BT et C

Monday, August 01, 2005


*sigh ... looks like my readership has declined by about 100%... well, I have some stuff to say anyway.

Recent news that Apple is hitching their newest wagon to the DRM star foments the usual dumb arguments about how proper and acceptable it is for developers of software/content to try to recoup their investment. So, at the risk of repeating things that have been said before, let's dig in with a fun analogical leap:

He's already licking his ass!

The problem with DRM is not that it's inherently immoral to pursue profits. The problem with DRM is that it's 0% effective at dealing with piracy. The pirate is deliberately copying, maybe reselling, large and sometimes vast amounts of copyrighted material. Heshe is already breaking the law -- the one against breaking copyright.

For fun, I will grant the defenders of DRM something that is ludicrous as hell: that digital goods are as valuable as diamonds. It is illegal to steal diamonds. But people do it anyway! There are several possible responses to this situation:
-Make the punishment for stealing diamonds harsher, until it is no longer worth the risk
-Lock up your diamonds tighter, thereby diminishing their value-in-use, which is to be shown off, perhaps on a necklace, etc.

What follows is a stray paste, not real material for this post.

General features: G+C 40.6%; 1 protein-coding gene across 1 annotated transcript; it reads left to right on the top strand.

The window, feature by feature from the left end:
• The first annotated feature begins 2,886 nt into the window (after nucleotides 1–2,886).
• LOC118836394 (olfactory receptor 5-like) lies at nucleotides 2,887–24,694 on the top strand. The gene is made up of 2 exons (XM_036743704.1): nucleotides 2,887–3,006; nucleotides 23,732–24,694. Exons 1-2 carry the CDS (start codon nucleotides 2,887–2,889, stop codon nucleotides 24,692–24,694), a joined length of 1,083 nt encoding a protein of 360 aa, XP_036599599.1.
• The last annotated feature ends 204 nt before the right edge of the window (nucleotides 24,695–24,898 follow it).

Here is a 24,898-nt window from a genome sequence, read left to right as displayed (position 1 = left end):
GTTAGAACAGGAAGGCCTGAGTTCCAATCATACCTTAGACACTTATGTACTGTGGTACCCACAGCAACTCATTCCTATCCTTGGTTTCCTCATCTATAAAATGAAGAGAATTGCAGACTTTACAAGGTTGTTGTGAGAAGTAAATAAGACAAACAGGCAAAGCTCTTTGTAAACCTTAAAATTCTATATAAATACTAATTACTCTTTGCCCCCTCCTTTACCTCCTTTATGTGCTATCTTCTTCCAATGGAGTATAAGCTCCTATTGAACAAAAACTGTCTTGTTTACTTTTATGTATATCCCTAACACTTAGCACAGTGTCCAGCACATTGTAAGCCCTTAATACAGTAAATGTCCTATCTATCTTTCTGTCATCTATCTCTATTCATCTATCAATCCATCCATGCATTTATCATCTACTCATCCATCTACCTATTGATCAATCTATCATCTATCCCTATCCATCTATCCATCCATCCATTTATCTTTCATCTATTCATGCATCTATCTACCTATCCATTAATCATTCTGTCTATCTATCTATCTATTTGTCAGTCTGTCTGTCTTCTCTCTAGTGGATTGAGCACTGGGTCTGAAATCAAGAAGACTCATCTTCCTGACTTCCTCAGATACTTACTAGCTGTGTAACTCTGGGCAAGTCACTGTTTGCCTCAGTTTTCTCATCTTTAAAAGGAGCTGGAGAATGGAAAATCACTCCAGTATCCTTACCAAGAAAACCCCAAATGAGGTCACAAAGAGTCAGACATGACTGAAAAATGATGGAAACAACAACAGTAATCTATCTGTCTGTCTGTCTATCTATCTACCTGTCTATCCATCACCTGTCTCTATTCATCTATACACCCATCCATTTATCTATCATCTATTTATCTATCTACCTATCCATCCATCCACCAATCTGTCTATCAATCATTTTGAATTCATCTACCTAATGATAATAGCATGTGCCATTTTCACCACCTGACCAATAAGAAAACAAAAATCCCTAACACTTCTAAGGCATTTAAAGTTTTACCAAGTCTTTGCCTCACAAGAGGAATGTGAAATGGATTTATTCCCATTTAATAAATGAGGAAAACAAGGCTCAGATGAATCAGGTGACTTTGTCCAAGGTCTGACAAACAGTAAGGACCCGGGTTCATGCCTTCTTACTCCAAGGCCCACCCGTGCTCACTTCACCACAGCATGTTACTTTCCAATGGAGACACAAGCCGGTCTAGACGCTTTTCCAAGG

The first approach maximizes the downside risk of stealing, the second one maximizes the effort required. But both act on the thief-to-be's motivational equation:
Profit (P) - Effort (E) > Risk (R)
When this evaluates to "true", a lawbreaker-type person might steal diamonds.

DRM represents an out-of-the-box (and stupid) third way:
1. Attach an apparatus to every diamond, so that it can be located at all times.
2. Make it illegal to remove this apparatus.

You've solved (salved?) the problem by geolocating every good, honest person who wears or likes diamonds. And by giving thieves a second, and fairly trivial, law to break.

The problem with DRM is that it abridges people's freedom to control their computers, and provides precisely nothing in exchange.

That equation thing was fun ... here's code for the DRM world:
if ($lawbreaker) {
  $upside = $profit - $effort;
  if ($upside > $risk) {
    /*here's the addition that DRM proposes, and that proponents claim is worth the sacrifice of above-mentioned freedom*/
    if (!$lawbreaker) {
      return "curses! ".foiled_by(DRM);